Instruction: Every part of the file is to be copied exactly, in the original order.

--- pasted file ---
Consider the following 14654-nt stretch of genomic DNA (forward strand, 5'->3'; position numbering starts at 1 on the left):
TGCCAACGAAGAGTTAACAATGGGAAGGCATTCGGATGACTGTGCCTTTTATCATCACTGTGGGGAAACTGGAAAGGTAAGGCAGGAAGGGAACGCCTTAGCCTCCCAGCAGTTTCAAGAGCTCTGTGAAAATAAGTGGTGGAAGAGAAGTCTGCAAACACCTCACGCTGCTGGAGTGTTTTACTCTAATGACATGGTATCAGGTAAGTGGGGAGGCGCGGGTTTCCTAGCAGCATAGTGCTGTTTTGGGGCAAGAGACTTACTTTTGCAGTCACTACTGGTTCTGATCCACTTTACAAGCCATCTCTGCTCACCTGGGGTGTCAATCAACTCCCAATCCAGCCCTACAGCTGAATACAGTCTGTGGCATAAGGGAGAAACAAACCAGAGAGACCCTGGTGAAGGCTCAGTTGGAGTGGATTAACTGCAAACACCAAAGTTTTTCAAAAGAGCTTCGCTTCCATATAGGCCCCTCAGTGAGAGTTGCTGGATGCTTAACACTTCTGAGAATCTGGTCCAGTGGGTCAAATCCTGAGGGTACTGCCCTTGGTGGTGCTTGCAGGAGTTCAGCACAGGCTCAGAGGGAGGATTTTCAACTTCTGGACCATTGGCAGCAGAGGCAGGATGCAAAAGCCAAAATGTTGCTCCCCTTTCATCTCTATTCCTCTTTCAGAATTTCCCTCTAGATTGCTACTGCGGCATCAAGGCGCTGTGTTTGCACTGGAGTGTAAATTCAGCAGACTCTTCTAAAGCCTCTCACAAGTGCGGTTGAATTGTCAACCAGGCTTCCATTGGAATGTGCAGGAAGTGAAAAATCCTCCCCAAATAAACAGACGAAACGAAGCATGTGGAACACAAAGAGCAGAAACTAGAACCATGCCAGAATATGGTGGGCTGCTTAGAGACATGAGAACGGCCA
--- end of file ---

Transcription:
Consider the following 14654-nt stretch of genomic DNA (forward strand, 5'->3'; position numbering starts at 1 on the left):
TGCCAACGAAGAGTTAACAATGGGAAGGCATTCGGATGACTGTGCCTTTTATCATCACTGTGGGGAAACTGGAAAGGTAAGGCAGGAAGGGAACGCCTTAGCCTCCCAGCAGTTTCAAGAGCTCTGTGAAAATAAGTGGTGGAAGAGAAGTCTGCAAACACCTCACGCTGCTGGAGTGTTTTACTCTAATGACATGGTATCAGGTAAGTGGGGAGGCGCGGGTTTCCTAGCAGCATAGTGCTGTTTTGGGGCAAGAGACTTACTTTTGCAGTCACTACTGGTTCTGATCCACTTTACAAGCCATCTCTGCTCACCTGGGGTGTCAATCAACTCCCAATCCAGCCCTACAGCTGAATACAGTCTGTGGCATAAGGGAGAAACAAACCAGAGAGACCCTGGTGAAGGCTCAGTTGGAGTGGATTAACTGCAAACACCAAAGTTTTTCAAAAGAGCTTCGCTTCCATATAGGCCCCTCAGTGAGAGTTGCTGGATGCTTAACACTTCTGAGAATCTGGTCCAGTGGGTCAAATCCTGAGGGTACTGCCCTTGGTGGTGCTTGCAGGAGTTCAGCACAGGCTCAGAGGGAGGATTTTCAACTTCTGGACCATTGGCAGCAGAGGCAGGATGCAAAAGCCAAAATGTTGCTCCCCTTTCATCTCTATTCCTCTTTCAGAATTTCCCTCTAGATTGCTACTGCGGCATCAAGGCGCTGTGTTTGCACTGGAGTGTAAATTCAGCAGACTCTTCTAAAGCCTCTCACAAGTGCGGTTGAATTGTCAACCAGGCTTCCATTGGAATGTGCAGGAAGTGAAAAATCCTCCCCAAATAAACAGACGAAACGAAGCATGTGGAACACAAAGAGCAGAAACTAGAACCATGCCAGAATATGGTGGGCTGCTTAGAGACATGAGAACGGCCA